• Verbal communication helps us think. Without verbal communication, we would not function as thinking beings. The ability most often used to distinguish humans from other animals is our ability to reason and communicate. With language, we are able to reflect on the past, consider the present, and ponder the future. We develop our memories using language. Try recalling your first conscious memories. Chances are, your first conscious memories formed around the time you started using verbal communication. The example we used at the beginning of the chapter highlights what a world would be like for humans without language. In the 2011 Scientific American article, “How Language Shapes Thought,” the author, Lera Boroditsky, claims that people “rely on language even when doing simple things like distinguishing patches of color, counting dots on a screen or orienting in a small room: my colleagues and I have found that limiting people’s ability to access their language faculties fluently–by giving them a competing demanding verbal task such as repeating a news report, for instance–impairs their ability to perform these tasks.” This may be why it is difficult for some people to multitask – especially when one task involves speaking and the other involves thinking.
    • Verbal communication helps us shape our attitudes about our world. The way you use language shapes your attitude about the world around you. Edward Sapir and Benjamin Lee Whorf developed the Sapir-Whorf hypothesis to explain that language determines thought. People who speak different languages, or use language differently, think differently (Whorf; Sapir; Mandelbaum; Maxwell; Perlovsky; Lucy; Simpson; Hussein). The argument suggests that if a native English speaker had the exact same experiences in their life, but grew up speaking Chinese instead of English, their worldview would be different because of the different symbols used to make sense of the world. When you label, describe, or evaluate events in your life, you use the symbols of the language you speak. Your use of these symbols to represent your reality influences your perspective and attitude about the world. So, it makes sense then that the more sophisticated your repertoire of symbols is, the more sophisticated your world view can be for you. While the Sapir-Whorf hypothesis is highly respected, there have been many scholarly and philosophical challenges to the viewpoint that language is what shapes our worldview. For example, Agustin Vicente and Fernando Martinez-Manrique did a study regarding the “argument of explicitness,” which has two premises. The first premise is that “the instrument of thought must be explicit” in order for thought and language to be connected; the second is that natural languages – languages that humans can learn cognitively as they develop – are not explicit (Vicente and Martinez-Manrique, 384). The authors conclude that thoughts “demand a kind of completeness and stability of meaning that natural language sentences, being remarkably underdetermined, cannot provide” (Vicente and Martinez-Manrique, 397). It makes sense that something as arbitrary and complicated as the connection between thought and language is still being debated today.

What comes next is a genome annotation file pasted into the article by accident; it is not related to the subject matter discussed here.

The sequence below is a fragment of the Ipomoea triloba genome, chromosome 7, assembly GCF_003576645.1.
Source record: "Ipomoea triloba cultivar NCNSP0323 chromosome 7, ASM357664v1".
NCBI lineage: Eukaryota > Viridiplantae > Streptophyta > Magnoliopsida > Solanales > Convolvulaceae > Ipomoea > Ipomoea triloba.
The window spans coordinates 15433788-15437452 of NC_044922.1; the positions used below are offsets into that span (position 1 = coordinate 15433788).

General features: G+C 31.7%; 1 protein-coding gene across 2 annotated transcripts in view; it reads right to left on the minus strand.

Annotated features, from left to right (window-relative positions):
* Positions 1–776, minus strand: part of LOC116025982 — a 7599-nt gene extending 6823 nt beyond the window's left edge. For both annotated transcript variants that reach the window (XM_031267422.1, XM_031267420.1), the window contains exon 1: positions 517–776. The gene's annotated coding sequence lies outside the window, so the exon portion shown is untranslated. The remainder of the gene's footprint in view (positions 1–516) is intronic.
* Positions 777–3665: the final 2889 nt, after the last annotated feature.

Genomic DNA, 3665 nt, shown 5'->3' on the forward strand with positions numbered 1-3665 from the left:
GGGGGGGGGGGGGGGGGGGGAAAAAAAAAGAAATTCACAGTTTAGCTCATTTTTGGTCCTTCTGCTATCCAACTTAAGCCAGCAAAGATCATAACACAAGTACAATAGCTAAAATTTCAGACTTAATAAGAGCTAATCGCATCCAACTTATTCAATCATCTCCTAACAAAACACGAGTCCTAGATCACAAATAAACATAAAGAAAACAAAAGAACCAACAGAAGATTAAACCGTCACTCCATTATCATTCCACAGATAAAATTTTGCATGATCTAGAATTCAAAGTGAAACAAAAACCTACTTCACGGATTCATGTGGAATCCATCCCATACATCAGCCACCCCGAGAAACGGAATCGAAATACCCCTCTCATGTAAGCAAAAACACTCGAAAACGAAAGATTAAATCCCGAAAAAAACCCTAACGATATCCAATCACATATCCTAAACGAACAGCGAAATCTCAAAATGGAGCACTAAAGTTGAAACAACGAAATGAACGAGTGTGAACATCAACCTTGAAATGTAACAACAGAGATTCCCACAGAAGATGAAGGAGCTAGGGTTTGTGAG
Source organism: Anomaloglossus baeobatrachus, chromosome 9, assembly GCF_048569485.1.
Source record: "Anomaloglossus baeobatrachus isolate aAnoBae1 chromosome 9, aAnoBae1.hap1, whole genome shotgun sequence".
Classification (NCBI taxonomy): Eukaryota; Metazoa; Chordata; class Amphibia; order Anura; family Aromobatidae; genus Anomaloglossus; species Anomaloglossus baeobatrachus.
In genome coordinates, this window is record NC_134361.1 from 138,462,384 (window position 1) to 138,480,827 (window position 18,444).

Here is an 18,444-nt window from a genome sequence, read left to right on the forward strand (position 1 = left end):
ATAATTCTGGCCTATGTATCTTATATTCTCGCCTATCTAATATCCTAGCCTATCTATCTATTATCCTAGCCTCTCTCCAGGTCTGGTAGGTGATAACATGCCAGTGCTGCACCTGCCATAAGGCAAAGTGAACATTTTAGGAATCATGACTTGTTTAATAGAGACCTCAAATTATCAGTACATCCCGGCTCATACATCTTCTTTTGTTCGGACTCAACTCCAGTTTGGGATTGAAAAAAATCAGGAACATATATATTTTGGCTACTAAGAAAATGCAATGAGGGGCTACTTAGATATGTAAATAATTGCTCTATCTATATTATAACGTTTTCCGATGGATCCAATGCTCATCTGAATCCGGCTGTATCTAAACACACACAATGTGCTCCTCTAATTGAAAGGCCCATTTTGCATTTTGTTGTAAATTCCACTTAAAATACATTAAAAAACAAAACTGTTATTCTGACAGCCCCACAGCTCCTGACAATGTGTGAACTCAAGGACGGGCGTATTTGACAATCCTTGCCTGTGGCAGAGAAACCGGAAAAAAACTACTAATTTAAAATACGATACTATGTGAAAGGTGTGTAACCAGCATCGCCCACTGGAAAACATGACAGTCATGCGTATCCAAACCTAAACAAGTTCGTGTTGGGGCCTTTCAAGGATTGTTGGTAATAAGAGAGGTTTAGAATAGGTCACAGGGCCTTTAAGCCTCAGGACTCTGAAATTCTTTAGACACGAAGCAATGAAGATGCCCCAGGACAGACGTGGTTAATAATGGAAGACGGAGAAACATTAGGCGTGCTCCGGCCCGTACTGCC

While we have overly-simplified the complexities of verbal communication for you in this chapter, when it comes to its actual use—accounting for the infinite possibilities of symbols, rules, contexts, and meanings—studying how humans use verbal communication is daunting. When you consider the complexities of verbal communication, it is a wonder we can communicate effectively at all. But, verbal communication is not the only channel humans use to communicate. In the next chapter we will examine the other most common channel of communication we use: nonverbal communication.

    Contributions and Affiliations

    • Survey of Communication Study. Authored by: Scott T Paynton and Linda K Hahn. Provided by: Humboldt State University. Located at: en.wikibooks.org/wiki/Survey_of_Communication_Study. License: CC BY-SA: Attribution-ShareAlike

    This page titled 2.6: Functions of Verbal Communication is shared under a CC BY-SA license and was authored, remixed, and/or curated by Scott T. Paynton & Laura K. Hahn with Humboldt State University Students.